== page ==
No one, not least the management group, is getting carried away with this result. As historic as it might be, anything less than a 3-0 scoreline – unless the weather intervened, of course – would have been seen as a blip for a team that won 10 of its 13 home Tests last season, against more seasoned and battle-hardened outfits on good cricketing surfaces. Man for man, India were the better unit, skills-wise; Sri Lanka could at best have matched them in desperation and desire, but even those qualities seemed to ooze out of the hosts once they were laid low by a plethora of illness and injury hassles that must have convinced them that the whole world was conspiring against them.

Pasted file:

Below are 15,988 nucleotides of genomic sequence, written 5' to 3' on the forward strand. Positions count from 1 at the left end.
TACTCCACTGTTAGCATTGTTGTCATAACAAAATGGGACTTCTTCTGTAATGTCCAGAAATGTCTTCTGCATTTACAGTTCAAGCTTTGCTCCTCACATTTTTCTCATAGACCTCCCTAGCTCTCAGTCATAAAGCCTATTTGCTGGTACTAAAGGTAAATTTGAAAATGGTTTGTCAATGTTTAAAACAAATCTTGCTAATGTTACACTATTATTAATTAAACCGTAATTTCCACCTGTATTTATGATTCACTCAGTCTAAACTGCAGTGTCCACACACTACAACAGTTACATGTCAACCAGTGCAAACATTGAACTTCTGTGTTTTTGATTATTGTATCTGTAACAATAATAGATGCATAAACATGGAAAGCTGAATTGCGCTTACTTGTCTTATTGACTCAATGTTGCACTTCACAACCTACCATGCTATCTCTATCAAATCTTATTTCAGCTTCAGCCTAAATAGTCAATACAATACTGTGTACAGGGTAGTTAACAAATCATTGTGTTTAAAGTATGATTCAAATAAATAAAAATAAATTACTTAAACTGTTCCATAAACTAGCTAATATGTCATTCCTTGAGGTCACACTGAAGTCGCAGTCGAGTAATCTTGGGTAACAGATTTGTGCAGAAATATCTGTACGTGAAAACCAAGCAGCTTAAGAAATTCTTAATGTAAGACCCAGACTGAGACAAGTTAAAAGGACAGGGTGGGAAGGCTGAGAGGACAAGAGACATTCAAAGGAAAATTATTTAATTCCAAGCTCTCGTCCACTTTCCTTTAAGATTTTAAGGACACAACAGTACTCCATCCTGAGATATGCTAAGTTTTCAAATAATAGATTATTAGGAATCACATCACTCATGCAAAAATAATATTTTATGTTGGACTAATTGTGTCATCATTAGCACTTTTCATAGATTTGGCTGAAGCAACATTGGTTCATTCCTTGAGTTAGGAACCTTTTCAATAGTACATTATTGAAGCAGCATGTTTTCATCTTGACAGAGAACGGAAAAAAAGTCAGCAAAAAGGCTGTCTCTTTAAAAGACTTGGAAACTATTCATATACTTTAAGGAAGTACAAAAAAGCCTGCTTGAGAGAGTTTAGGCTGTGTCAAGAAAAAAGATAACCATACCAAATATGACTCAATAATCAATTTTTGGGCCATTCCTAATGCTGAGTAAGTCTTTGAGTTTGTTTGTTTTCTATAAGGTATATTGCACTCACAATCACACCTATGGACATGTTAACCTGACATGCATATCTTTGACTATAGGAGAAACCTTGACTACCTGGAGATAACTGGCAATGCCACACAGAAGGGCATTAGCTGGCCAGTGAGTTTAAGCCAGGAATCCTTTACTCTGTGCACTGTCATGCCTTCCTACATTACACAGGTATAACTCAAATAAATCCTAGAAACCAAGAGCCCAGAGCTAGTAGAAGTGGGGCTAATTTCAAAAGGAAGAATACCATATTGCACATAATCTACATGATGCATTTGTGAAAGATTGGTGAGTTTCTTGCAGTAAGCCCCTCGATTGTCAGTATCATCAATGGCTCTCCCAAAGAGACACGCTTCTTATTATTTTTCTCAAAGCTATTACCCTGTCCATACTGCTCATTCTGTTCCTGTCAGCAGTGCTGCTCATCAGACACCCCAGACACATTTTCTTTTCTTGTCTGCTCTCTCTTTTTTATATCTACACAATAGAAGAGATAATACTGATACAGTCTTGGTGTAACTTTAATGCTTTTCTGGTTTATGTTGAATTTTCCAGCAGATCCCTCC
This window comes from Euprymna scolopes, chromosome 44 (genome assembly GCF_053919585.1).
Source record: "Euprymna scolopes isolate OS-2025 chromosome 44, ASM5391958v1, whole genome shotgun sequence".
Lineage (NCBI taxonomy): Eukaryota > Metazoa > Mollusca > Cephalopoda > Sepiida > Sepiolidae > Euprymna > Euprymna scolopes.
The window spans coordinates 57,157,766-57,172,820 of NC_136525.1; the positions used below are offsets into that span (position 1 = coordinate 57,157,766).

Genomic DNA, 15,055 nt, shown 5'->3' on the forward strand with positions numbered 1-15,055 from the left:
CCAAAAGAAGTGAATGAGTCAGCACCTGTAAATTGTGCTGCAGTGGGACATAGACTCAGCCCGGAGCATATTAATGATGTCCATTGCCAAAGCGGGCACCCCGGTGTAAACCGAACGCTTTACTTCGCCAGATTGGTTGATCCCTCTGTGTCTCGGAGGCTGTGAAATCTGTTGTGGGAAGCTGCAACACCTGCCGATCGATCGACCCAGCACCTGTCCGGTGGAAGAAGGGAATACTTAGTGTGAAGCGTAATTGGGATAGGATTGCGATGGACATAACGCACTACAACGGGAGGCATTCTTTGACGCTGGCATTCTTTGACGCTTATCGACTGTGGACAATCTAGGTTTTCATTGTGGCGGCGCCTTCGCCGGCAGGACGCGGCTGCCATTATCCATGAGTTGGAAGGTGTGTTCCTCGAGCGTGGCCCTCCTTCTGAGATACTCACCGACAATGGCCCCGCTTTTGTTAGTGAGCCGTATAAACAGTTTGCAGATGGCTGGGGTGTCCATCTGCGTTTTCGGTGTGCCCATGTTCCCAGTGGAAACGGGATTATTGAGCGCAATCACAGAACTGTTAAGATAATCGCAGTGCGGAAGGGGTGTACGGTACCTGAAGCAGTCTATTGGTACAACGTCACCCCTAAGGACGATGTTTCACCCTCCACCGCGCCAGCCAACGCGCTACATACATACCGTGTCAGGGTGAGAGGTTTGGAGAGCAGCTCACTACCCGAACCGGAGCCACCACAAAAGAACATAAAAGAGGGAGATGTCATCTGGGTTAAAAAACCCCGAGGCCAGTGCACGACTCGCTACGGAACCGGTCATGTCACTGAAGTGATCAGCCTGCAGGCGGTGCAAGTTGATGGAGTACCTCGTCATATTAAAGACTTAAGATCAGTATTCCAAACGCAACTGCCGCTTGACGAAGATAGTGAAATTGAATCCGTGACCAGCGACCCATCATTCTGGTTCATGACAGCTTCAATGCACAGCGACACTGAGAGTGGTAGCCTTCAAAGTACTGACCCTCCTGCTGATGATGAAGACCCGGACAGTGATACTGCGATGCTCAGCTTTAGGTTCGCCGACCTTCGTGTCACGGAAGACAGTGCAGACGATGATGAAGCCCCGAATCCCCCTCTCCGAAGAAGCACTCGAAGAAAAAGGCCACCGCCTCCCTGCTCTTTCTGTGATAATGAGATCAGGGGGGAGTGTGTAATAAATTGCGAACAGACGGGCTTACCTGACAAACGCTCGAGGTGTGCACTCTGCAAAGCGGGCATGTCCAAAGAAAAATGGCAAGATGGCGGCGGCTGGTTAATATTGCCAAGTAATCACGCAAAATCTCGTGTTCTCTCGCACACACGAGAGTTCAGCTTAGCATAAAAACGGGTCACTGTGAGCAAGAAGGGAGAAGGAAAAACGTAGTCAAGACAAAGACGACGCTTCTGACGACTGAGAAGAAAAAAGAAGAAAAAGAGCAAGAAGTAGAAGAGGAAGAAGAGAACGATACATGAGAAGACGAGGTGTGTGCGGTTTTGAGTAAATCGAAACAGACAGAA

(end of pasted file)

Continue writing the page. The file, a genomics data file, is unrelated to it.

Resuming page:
As is generally the case when a series ends in such singularly lop-sided fashion, there were plenty of gains and positives for the victor, plenty of soul-searching and introspection for the vanquished. Sri Lanka’s problems are their own, and many of them are of their own making, too. India riches are, likewise, also of their own making.

The secret to India’s stirring run in the last two years resides in the integration of newcomers, the warmth with which they are received and immediately made to feel that they belong. It helps that those that are coming in are no strangers; they have rubbed shoulders with the Kohlis and the Rahanes and the Ashwins and the Jadejas in the Indian Premier League, and therefore the feeling of awe and diffidence that might otherwise have characterised their entry into the Indian dressing-room no longer exists. Furthermore, while there might be legends in the making, there is no legend yet in the change room that was in the past populated by acknowledged giants such as Tendulkar and Dravid, Sehwag and Laxman, Kumble and Zaheer and Harbhajan.